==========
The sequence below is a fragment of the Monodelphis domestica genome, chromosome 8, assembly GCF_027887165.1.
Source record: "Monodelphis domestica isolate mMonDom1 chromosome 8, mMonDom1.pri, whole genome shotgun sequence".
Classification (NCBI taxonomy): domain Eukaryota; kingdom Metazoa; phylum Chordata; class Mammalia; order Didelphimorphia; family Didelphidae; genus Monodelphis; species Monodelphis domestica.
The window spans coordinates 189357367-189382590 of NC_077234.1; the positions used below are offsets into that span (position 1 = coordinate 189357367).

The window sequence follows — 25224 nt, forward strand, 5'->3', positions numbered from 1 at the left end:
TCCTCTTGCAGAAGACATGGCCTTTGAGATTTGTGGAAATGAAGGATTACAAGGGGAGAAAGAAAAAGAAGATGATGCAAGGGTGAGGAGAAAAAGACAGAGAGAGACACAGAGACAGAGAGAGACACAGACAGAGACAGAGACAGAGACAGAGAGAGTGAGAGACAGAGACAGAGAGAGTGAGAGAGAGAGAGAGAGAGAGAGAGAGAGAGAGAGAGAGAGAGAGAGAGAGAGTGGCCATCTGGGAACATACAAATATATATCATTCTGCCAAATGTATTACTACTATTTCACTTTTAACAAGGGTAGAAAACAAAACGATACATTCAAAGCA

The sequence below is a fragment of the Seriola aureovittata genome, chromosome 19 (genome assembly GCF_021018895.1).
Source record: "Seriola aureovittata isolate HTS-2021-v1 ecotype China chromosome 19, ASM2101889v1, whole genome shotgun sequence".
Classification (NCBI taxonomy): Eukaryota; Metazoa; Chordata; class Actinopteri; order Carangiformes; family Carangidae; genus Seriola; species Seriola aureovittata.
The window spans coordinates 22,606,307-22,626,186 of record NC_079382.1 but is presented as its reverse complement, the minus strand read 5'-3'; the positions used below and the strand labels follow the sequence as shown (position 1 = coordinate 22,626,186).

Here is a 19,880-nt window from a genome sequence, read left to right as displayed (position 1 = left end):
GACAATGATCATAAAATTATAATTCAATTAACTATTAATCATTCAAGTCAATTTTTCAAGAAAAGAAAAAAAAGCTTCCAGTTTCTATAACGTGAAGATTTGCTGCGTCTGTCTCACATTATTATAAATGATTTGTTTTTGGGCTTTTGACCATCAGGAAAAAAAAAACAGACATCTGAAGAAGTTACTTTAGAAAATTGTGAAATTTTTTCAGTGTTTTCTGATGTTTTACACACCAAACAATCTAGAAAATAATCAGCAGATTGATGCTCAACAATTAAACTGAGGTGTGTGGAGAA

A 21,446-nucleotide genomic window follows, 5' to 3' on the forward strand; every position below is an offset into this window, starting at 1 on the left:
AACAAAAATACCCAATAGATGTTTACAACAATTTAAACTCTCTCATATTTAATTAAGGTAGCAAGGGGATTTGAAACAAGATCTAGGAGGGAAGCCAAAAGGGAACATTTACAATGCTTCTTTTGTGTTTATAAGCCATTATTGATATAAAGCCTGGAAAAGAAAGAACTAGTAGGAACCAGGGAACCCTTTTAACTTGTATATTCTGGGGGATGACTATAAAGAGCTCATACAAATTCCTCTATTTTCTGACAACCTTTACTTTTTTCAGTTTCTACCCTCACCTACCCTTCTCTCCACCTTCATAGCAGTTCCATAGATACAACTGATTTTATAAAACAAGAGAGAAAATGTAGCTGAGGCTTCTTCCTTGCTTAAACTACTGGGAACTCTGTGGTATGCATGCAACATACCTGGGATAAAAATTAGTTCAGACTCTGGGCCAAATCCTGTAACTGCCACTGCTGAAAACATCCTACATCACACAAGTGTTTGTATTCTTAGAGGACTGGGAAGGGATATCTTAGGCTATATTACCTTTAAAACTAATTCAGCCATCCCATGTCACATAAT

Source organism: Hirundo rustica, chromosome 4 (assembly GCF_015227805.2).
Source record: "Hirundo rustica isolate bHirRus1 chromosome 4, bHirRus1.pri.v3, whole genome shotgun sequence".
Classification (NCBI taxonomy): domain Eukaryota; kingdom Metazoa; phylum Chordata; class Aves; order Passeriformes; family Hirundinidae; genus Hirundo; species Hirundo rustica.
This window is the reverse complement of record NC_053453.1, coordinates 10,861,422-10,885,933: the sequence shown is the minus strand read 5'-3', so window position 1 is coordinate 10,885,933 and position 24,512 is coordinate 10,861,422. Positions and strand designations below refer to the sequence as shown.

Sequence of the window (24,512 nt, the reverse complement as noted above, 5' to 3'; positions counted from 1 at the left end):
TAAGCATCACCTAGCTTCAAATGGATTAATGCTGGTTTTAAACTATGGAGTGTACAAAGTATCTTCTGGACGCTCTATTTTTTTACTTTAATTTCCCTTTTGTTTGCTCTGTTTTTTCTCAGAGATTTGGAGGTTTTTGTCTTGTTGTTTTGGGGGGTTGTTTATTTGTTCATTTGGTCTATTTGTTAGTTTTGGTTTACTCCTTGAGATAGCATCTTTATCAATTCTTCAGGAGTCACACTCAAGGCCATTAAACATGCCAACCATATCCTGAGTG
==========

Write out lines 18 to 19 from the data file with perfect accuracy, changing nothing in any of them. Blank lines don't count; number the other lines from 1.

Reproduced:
This window is the reverse complement of record NC_053453.1, coordinates 10,861,422-10,885,933: the sequence shown is the minus strand read 5'-3', so window position 1 is coordinate 10,885,933 and position 24,512 is coordinate 10,861,422. Positions and strand designations below refer to the sequence as shown.

Sequence of the window (24,512 nt, the reverse complement as noted above, 5' to 3'; positions counted from 1 at the left end):